26. 26. 81% of Australia Wide variety of environments Wide climatic variation Generally Data poor / gaps Where we work
  27. 27. AusPlots
  28. 28. Stage 1. Determining Bioregional groupings using hierarchical clustering techniques Stage 2. Decisions on which bioregions to sample Stage 3. GIS analysis within each bioregion Stage 4. Field Location whilst on ground. Where? - Stratification
  29. 29. Addresses knowledge gaps Located where there is a NEED for data
  30. 30. Respond to local and regional information needs where compatible
  31. 31. Hutchinson et. al., 2005
  32. 32. Prentice/Dong u diag Relates to a series of Temperature variables RelatestoaseriesofMoisturevariables
  33. 33. Since the creation of the Rangelands protocols, and their widespread acceptance we’ve added: » A Tall Eucalypt Forest protocol » A Condition assessment protocol » A Woodlands Protocol » A Vertebrate Fauna Survey Protocol, With ongoing work on: » A Fungi Protocol » A Ground Dwelling Invertebrates » A Core attributes (quicker) method » Identifying and articulating what re-visits entail. New Method Development
  34. 34. Use new / innovative techniques where sensible
  35. 35. Consistent and accurate data Standards, Collection and Curation A Nationally accepted method Details all aspects of method Easy to use and well illustrated Explains reasoning Regularly updated Available at: useourinfrastructure/ Designed to be used with our training course New modules being added – Check back regularly.
  36. 36. Data collection and curation 66
  37. 37. Field Data Collection App: AusScribe 67
  38. 38. Data Delivery System Field Collection Curation Database Storage Retrieval
  39. 39. Data Delivery: Soils to Satellites
  40. 40. Data Delivery: Aekos
  41. 41. Widespread collaboration Extensive Networking / Collaboration / input to the process The challenges of this kind of project are greater socially than they are scientifically! Over 50 national and international collaborators working with us on data collection and analysis. SA SA National NationalNational Collaborator TAS QLD NSW NSW NSWNT WA WA NSW National TERN TERN TERN TERN QLD
  42. 42. Field team • Based in Adelaide • Provides consistency • Best way to use scarce resources – Would prefer to have state based teams in the future if funding allowed. • Well equipped • Can train others • Work in conjunction with state agencies where possible. • Work well together in trying conditions.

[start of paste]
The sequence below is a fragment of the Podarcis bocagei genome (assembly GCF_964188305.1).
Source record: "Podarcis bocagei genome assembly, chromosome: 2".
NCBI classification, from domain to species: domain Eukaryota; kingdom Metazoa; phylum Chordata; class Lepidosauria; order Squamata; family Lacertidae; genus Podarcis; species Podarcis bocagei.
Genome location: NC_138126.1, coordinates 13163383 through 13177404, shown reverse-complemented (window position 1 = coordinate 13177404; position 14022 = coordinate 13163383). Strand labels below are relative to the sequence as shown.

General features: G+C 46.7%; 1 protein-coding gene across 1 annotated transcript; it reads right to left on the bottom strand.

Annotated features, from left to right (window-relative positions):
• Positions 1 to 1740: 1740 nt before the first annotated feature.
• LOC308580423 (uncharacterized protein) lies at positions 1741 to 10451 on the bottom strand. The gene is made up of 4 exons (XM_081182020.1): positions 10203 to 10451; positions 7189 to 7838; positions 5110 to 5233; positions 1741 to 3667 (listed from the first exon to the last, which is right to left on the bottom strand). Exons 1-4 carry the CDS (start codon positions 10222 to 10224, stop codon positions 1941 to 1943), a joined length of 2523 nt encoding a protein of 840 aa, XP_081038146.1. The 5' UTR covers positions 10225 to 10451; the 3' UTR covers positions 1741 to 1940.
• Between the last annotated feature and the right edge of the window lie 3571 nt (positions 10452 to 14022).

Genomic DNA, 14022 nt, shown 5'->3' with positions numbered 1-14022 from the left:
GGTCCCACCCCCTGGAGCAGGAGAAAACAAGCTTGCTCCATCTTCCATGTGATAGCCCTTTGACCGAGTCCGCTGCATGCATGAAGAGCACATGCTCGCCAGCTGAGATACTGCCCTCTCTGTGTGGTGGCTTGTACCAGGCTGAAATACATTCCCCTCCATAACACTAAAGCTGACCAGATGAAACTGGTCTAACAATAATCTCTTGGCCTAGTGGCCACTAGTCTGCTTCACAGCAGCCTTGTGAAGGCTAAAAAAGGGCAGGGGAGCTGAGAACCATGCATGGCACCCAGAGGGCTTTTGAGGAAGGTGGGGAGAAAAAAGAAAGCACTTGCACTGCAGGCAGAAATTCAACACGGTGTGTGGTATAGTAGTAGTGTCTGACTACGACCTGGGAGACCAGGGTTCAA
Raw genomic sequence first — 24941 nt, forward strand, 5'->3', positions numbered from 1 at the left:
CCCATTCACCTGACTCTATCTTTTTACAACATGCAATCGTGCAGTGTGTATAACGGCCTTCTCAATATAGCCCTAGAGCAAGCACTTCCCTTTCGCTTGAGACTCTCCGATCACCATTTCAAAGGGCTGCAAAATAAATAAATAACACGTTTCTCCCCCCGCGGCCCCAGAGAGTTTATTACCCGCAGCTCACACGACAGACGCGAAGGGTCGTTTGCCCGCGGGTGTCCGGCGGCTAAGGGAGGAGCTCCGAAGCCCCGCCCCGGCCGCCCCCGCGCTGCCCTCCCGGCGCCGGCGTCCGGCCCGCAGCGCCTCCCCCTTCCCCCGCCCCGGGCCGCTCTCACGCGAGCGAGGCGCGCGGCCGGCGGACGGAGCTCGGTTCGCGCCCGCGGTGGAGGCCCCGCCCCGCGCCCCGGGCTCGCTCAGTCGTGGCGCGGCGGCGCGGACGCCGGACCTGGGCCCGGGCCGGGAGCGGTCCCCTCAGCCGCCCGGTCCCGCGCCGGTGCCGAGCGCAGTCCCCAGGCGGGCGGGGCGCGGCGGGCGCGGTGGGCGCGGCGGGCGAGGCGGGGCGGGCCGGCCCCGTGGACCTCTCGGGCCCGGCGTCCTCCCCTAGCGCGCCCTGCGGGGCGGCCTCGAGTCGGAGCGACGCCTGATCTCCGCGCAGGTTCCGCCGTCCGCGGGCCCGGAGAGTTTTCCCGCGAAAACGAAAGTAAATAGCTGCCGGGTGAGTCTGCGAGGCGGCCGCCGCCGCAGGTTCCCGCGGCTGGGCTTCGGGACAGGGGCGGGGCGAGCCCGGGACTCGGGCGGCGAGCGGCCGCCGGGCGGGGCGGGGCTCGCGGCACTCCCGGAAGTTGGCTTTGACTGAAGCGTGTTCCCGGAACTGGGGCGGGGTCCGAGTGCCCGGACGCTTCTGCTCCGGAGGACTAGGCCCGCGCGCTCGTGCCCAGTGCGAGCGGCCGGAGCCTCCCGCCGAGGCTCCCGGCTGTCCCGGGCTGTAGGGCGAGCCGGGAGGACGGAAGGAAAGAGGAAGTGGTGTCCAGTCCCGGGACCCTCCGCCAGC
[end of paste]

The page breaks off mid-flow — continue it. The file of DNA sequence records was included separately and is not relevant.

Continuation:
43. 43. Training courses • At least one per year • A day of lectures explaining all aspects of the method • A day learning each component of our method (Vegetation, Soils and Technical Aspects) • Focuses on theoretical and practical aspects • Pragmatic • Held in the Rangelands
  44. 44. Outputs Still early days for the project given that re-visits are only just starting (along with further roll out) Currently used for validation of groundcover Rangeland management programs Taxonomy – New species and range extensions Modelling of climate change scenarios Government are supporting surveillance monitoring as an essential input to future state of environment reporting. Inform on soil crust ( and hence erosion)
  45. 45. …and many publications 2015 Christmas M., Breed M., and Lowe A.J. (In review) Constraints and conservation implications for climate change adaptation in plants. Biological Conservation Guerin G.R., Sweeney S.M., Pisanu P., Caddy-Retalic S., and Lowe A.J. (In review) Establishment of an ecosystem transect to address climate change policy questions for natural resource management. Environmental Management Guerin G.R. and Lowe A.J. (In review) Mapping phylogenetic endemism using georeferenced branch extents. Methods in Ecology and Evolution Guerin G.R., Ruokolainen L. and Lowe A.J. (In press) A georeferenced implementation of weighted endemism. Methods in Ecology and Evolution 2014 Bowman D.M.J.S., Williamson G.J., Keenan R.J. and Prior L.D. (2014) A warmer world will reduce tree growth in evergreen broadleaf forests: Evidence from Australian temperate and subtropical eucalypt forests. Global Ecology and Biogeography, 23(8): 925-934. (DOI: 10.1111/geb.12171) Breed M.F., Christmas M.J. and Lowe A.J. (2014) Higher levels of multiple paternities increase seedling survival in the long-lived tree Eucalyptus gracilis.PLOS ONE, 9(2) e90478 (DOI:10.1371/journal.pone.0090478) Guerin G.R., Martín-Forés I., Biffin E., Baruch Z., Breed M.F., Christmas M.J., Cross H.B. and Lowe A.J. (2014) Global change community ecology beyond species sorting: a quantitative framework based on Mediterranean Biome examples. Global Ecology and Biogeography, 23: 1062– 1072. Guerin G.R., Biffin E., Jardine D.I., Cross H.B. and Lowe A.J. (2014) A spatially predictive baseline for monitoring multivariate species occurrences and phylogenetic shifts in Mediterranean southern Australia. Journal of Vegetation Science, 25: 338–348. McCallum K., Guerin G.R., Breed M.F. and Lowe A.J. (2014) Combining population genetics, species distribution modelling and field assessments to understand a species vulnerability to climate change. Austral Ecology, 39: 17–28. Prior L.D. and Bowman D.M.J.S. (2014) Across a macro-ecological gradient forest competition is strongest at the most productive sites. Frontiers in Plant Science, 5: 260. (DOI: 10.3389/fpls.2014.00260) Prior L.D. and Bowman D.M.J.S. (2014) Big eucalypts grow more slowly in a warm climate: evidence of an interaction between tree size and temperature. Global Change Biology, 20(9): 2793-2799. (DOI: 10.1111/gcb.12540) Schut A.G.T., Wardell-Johnson G.W., Yates C.J., Keppel G., Baran I., Franklin S.E., Hopper S.D., Van Neil K., Mucina L. and Byrne M. (2014) Rapid characterisation of vegetation structure to predict refugia and climate change impacts across a global biodiversity hotspot. PLOS ONE, 9: e82778. (DOI: 10.1371/journal.pone.0082778) Tapper S-L., Byrne M., Yates C.J., Keppel G., Hopper S.D., Van Niel K., Schut A.G.T., Mucina L. and Wardell-Johnson G.W. (2014) Isolated with persistence or dynamically connected? Genetic patterns in a common granite outcrop endemic. Diversity and Distributions, 20(9): 987-1001 (DOI: 10.1111/ddi.12185) Tapper S-L., Byrne M., Yates C.J., Keppel G., Hopper S.D., Van Niel K., Schut A.G.T., Mucina L. and Wardell-Johnson G.W. (2014) Long-term isolation and persistence of Stypandra glauca R.Br. (Hemerocallidaceae) on granite outcrops in both mesic and arid environments in southwestern Australia. Journal of Biogeography, 41: 2032-2044. (DOI: 10.1111/jbi.12343)